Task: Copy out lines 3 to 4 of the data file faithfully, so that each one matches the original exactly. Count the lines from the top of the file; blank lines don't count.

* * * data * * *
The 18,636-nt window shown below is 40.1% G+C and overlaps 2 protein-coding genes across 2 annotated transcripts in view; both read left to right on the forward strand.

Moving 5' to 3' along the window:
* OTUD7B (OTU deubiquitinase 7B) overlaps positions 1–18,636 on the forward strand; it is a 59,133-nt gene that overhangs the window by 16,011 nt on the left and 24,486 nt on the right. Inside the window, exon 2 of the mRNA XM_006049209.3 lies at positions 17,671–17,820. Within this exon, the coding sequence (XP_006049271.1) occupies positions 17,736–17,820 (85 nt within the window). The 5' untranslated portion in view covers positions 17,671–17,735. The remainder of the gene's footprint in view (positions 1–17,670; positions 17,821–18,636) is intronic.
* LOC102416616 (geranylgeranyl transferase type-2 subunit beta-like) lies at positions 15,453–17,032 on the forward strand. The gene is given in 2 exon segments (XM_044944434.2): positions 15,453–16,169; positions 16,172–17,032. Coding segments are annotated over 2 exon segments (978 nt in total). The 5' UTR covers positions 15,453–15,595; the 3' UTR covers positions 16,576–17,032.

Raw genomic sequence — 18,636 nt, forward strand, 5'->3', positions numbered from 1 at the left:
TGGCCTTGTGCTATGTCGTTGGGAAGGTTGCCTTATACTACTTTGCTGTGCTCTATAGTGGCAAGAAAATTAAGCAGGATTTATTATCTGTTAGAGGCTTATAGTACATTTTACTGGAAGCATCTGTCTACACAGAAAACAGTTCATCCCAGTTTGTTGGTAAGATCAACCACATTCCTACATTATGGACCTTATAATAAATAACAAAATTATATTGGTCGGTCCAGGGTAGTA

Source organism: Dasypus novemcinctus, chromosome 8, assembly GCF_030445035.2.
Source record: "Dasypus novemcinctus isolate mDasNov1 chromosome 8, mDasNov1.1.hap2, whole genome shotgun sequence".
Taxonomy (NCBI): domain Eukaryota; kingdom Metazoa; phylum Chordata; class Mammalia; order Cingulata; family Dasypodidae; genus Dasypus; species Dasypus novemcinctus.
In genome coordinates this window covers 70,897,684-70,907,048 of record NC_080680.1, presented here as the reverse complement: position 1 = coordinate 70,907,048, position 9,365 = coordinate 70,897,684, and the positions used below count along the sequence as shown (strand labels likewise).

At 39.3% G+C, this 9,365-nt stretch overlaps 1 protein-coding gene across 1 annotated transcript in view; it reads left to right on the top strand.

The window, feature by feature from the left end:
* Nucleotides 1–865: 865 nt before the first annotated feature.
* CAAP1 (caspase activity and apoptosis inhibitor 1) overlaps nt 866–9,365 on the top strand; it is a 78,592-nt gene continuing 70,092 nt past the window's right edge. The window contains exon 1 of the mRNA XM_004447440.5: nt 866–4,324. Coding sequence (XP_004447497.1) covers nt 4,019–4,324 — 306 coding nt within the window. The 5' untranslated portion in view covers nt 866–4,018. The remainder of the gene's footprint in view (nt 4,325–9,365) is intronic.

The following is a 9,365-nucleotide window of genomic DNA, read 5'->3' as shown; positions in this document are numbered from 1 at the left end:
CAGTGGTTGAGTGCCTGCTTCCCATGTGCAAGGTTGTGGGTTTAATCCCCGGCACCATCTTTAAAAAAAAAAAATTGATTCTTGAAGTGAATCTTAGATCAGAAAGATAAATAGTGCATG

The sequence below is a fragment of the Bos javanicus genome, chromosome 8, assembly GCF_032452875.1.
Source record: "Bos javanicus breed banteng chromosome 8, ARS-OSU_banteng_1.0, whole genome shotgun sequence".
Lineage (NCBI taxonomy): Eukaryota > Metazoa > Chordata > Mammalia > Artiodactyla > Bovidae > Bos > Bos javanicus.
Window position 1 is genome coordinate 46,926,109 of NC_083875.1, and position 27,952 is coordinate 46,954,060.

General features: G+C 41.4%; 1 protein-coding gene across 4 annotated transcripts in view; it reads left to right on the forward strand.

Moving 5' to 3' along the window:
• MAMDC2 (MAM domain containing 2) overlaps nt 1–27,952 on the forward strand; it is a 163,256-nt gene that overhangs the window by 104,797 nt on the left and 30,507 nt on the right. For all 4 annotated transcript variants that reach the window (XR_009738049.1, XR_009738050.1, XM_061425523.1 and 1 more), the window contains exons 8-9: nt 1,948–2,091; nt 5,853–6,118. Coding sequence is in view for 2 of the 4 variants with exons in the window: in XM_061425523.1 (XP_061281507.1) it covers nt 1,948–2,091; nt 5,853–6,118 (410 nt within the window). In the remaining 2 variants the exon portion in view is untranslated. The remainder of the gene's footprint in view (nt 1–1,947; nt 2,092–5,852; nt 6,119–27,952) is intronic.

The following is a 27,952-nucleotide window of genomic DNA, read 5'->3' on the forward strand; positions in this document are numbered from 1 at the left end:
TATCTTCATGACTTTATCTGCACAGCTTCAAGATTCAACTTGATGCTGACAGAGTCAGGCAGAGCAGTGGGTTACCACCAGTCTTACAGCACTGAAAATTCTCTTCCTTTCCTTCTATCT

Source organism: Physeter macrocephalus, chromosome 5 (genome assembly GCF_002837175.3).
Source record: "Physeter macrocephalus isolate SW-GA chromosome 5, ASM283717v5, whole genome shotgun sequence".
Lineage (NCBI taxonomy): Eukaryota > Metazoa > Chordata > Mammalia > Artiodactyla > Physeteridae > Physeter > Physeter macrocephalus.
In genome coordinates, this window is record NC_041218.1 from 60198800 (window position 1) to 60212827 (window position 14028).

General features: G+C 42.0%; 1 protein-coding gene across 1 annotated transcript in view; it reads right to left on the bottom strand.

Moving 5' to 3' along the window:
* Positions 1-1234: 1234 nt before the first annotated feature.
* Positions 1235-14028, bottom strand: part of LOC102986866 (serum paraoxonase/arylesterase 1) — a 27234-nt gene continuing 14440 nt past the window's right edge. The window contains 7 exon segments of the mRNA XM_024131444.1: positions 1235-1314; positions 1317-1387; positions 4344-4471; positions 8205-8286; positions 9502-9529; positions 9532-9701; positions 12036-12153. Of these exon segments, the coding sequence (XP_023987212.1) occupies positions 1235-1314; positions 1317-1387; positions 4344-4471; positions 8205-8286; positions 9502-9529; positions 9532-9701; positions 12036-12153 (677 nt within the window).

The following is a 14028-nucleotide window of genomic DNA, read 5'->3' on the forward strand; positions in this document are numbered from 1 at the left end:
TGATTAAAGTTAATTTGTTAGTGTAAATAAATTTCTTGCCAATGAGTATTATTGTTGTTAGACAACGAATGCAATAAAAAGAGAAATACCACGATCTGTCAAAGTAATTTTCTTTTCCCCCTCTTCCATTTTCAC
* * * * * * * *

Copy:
* OTUD7B (OTU deubiquitinase 7B) overlaps positions 1–18,636 on the forward strand; it is a 59,133-nt gene that overhangs the window by 16,011 nt on the left and 24,486 nt on the right. Inside the window, exon 2 of the mRNA XM_006049209.3 lies at positions 17,671–17,820. Within this exon, the coding sequence (XP_006049271.1) occupies positions 17,736–17,820 (85 nt within the window). The 5' untranslated portion in view covers positions 17,671–17,735. The remainder of the gene's footprint in view (positions 1–17,670; positions 17,821–18,636) is intronic.
* LOC102416616 (geranylgeranyl transferase type-2 subunit beta-like) lies at positions 15,453–17,032 on the forward strand. The gene is given in 2 exon segments (XM_044944434.2): positions 15,453–16,169; positions 16,172–17,032. Coding segments are annotated over 2 exon segments (978 nt in total). The 5' UTR covers positions 15,453–15,595; the 3' UTR covers positions 16,576–17,032.